Djordje Kadijevic b. 1933
The Feast (1967) (1967)
Djordje Kadijevic, a pioneer of Yugoslav horror flicks with his 1973. television film The She-Butterfly, in his cinematic debut introduces the audience with the opposite side of the Peoples Liberation Struggle (a term used by the Communist Party which refers to the fight against the Nazi occupation, but also the civil war against the monarchists).

The story is set in the midst of an unnamed village somewhere in Serbia under the control of the Chetniks, the monarchist forces loyal to the pre-war government. The Chetnik movement had a reputation of occasionally co-operating with the Nazi puppet regime in Serbia during the World War, as their ideological stand opposed to bolshevism and communism managed to find a common language with the Nazis.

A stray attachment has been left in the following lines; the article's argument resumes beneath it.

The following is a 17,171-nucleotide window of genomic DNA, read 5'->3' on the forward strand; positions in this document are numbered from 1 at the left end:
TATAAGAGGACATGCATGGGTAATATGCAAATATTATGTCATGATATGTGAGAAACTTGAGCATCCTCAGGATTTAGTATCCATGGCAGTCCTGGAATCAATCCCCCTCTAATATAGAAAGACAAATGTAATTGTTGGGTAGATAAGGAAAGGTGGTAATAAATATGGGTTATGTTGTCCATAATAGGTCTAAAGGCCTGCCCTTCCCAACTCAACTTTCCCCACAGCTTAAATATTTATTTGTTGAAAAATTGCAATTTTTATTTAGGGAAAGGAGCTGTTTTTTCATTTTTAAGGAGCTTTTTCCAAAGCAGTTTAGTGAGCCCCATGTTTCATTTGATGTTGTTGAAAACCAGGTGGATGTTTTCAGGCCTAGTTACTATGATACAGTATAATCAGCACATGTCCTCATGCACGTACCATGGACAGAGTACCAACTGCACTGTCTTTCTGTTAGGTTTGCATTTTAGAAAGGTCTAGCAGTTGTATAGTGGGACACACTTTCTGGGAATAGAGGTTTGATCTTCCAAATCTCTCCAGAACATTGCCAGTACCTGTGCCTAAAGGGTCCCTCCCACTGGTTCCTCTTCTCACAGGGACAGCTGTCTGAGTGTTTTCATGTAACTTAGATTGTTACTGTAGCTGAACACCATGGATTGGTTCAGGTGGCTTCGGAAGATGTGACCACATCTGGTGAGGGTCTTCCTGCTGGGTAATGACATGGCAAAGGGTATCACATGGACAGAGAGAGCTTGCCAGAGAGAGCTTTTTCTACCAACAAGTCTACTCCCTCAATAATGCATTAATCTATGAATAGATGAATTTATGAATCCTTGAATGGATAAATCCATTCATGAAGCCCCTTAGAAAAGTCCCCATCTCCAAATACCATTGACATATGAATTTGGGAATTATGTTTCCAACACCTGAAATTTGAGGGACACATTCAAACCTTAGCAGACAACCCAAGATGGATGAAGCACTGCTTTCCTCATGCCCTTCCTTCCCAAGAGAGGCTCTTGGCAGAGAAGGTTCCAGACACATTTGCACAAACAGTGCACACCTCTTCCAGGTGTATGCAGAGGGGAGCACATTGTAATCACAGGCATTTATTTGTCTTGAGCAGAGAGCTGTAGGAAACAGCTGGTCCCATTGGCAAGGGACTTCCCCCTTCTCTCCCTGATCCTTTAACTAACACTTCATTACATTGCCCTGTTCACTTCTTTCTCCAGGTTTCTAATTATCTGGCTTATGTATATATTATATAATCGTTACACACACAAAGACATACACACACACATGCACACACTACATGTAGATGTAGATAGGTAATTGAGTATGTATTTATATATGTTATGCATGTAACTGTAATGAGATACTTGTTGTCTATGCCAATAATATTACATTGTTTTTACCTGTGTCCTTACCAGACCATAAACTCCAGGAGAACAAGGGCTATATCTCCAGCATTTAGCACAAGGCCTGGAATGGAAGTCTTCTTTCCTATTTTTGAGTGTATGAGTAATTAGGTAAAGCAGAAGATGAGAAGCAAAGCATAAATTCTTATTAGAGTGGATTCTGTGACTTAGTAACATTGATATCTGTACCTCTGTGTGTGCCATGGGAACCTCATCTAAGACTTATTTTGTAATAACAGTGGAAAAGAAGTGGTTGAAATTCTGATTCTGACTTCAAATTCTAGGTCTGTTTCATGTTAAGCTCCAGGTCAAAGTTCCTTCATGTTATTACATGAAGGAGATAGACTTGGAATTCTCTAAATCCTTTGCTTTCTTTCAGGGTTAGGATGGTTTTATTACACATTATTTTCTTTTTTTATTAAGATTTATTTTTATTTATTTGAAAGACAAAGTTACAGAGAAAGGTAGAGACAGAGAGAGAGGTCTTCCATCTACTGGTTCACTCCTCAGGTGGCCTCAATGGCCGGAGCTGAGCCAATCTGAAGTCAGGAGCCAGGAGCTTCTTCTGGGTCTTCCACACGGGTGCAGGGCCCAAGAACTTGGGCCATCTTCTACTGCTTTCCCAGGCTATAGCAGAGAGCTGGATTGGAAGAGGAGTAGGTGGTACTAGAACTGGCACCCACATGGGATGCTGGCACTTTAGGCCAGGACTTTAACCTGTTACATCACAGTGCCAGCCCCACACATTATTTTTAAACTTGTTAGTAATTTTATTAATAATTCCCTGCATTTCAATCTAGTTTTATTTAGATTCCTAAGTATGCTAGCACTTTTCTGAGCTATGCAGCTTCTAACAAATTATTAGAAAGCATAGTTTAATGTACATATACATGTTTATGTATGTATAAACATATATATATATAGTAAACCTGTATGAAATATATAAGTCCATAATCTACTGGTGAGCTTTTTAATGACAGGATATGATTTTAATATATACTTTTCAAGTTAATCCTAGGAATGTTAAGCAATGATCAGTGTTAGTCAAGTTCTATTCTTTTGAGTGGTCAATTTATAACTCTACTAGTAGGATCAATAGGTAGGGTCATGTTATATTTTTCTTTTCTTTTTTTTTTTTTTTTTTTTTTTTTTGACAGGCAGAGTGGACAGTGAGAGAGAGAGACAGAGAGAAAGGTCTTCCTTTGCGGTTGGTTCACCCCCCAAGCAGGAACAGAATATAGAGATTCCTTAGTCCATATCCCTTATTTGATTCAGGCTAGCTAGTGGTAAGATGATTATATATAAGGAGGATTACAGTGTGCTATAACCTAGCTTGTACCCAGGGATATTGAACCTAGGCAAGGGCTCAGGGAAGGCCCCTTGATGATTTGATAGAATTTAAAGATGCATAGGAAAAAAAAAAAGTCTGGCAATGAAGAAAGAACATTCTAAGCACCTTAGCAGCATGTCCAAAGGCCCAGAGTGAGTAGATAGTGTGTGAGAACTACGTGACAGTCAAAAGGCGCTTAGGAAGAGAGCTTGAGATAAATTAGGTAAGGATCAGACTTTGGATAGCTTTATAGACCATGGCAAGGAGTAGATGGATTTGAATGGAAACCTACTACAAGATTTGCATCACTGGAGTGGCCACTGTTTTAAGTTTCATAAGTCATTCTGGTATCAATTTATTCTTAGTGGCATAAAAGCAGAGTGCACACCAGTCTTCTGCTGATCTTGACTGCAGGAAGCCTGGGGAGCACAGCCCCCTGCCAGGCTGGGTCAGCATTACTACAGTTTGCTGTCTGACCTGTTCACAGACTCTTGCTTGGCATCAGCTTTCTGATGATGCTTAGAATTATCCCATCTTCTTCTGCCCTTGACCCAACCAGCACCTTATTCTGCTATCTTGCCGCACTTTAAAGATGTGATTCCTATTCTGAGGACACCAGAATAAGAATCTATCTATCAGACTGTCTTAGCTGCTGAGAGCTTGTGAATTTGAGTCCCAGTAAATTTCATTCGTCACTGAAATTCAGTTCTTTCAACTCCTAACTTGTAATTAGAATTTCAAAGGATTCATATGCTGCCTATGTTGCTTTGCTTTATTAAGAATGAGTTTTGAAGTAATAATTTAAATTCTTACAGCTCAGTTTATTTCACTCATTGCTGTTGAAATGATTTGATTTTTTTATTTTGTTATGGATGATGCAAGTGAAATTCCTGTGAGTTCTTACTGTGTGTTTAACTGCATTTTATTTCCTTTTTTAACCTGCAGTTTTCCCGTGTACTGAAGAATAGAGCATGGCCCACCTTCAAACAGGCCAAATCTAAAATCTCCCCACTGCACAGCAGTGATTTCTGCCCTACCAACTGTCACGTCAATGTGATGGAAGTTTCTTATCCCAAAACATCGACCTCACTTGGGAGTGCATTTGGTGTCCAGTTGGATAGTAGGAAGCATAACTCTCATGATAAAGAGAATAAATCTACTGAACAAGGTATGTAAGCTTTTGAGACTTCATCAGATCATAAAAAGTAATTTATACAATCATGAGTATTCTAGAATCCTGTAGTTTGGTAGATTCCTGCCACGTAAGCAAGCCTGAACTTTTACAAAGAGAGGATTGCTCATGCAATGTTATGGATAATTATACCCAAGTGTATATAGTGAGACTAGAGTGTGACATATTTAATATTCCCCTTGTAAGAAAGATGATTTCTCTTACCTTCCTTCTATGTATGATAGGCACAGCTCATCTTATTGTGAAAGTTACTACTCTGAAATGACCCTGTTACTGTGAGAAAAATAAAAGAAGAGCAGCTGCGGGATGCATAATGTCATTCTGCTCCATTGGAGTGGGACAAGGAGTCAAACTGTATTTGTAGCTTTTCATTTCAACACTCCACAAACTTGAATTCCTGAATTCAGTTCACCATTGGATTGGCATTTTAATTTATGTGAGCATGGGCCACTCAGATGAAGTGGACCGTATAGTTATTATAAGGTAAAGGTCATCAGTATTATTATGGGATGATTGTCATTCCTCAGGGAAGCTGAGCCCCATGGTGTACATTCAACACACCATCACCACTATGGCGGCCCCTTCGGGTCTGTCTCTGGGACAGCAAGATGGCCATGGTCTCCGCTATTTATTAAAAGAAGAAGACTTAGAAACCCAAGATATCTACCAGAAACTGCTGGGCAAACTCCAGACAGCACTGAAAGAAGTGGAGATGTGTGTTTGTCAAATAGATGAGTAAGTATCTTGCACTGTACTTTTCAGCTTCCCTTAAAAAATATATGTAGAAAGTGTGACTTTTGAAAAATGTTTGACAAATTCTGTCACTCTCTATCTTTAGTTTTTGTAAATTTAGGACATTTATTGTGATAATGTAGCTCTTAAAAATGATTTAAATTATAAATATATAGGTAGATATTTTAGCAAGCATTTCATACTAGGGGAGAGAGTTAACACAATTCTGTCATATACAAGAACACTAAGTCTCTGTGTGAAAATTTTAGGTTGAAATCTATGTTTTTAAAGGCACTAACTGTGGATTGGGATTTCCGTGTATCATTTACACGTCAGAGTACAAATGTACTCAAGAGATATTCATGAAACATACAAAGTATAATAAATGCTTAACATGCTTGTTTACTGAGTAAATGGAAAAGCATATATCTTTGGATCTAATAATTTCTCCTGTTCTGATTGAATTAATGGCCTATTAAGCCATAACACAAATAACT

It is Christmas, and the villagers are hoping to spend it in peace, but the downing of a British aircraft and capturing of its pilots changes everything. The Chetnik commander, sergeant Katic, invites the pilots to a Christmas dinner and the plot thickens.

Kadijevic invokes a lot of symbolic in his work, like the parody of The Last Supper, by Da Vinci with a frontal shot of the dinner as the commander preaches his primitive life philosophy. The anticipation of the directors further interest in the horror genre comes from a character called Manolo who is the village executor. His terrifying figure is related to the demonic as he is feared by the superstitious people. Represented as a mystic deity larger than life, he doesn’t speak a word during the entire film.